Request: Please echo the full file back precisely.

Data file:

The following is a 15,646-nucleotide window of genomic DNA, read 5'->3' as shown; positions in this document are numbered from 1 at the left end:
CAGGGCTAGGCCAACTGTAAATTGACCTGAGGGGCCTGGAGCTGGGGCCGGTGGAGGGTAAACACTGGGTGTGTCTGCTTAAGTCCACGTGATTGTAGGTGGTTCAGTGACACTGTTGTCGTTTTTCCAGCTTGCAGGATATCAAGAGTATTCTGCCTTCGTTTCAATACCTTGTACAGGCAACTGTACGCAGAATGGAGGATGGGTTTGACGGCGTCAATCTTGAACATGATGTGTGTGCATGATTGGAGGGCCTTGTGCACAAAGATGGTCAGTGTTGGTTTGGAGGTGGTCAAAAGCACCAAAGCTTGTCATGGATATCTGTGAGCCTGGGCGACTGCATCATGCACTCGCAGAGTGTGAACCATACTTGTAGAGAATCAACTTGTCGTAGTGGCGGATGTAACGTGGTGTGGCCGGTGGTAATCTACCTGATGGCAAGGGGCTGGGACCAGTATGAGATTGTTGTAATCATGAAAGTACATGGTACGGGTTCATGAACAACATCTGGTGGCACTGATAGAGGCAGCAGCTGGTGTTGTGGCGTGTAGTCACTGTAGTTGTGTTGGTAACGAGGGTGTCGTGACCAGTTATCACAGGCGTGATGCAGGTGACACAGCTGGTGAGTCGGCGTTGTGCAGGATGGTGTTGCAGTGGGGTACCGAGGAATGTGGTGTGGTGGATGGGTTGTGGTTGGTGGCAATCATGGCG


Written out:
The following is a 15,646-nucleotide window of genomic DNA, read 5'->3' as shown; positions in this document are numbered from 1 at the left end:
CAGGGCTAGGCCAACTGTAAATTGACCTGAGGGGCCTGGAGCTGGGGCCGGTGGAGGGTAAACACTGGGTGTGTCTGCTTAAGTCCACGTGATTGTAGGTGGTTCAGTGACACTGTTGTCGTTTTTCCAGCTTGCAGGATATCAAGAGTATTCTGCCTTCGTTTCAATACCTTGTACAGGCAACTGTACGCAGAATGGAGGATGGGTTTGACGGCGTCAATCTTGAACATGATGTGTGTGCATGATTGGAGGGCCTTGTGCACAAAGATGGTCAGTGTTGGTTTGGAGGTGGTCAAAAGCACCAAAGCTTGTCATGGATATCTGTGAGCCTGGGCGACTGCATCATGCACTCGCAGAGTGTGAACCATACTTGTAGAGAATCAACTTGTCGTAGTGGCGGATGTAACGTGGTGTGGCCGGTGGTAATCTACCTGATGGCAAGGGGCTGGGACCAGTATGAGATTGTTGTAATCATGAAAGTACATGGTACGGGTTCATGAACAACATCTGGTGGCACTGATAGAGGCAGCAGCTGGTGTTGTGGCGTGTAGTCACTGTAGTTGTGTTGGTAACGAGGGTGTCGTGACCAGTTATCACAGGCGTGATGCAGGTGACACAGCTGGTGAGTCGGCGTTGTGCAGGATGGTGTTGCAGTGGGGTACCGAGGAATGTGGTGTGGTGGATGGGTTGTGGTTGGTGGCAATCATGGCG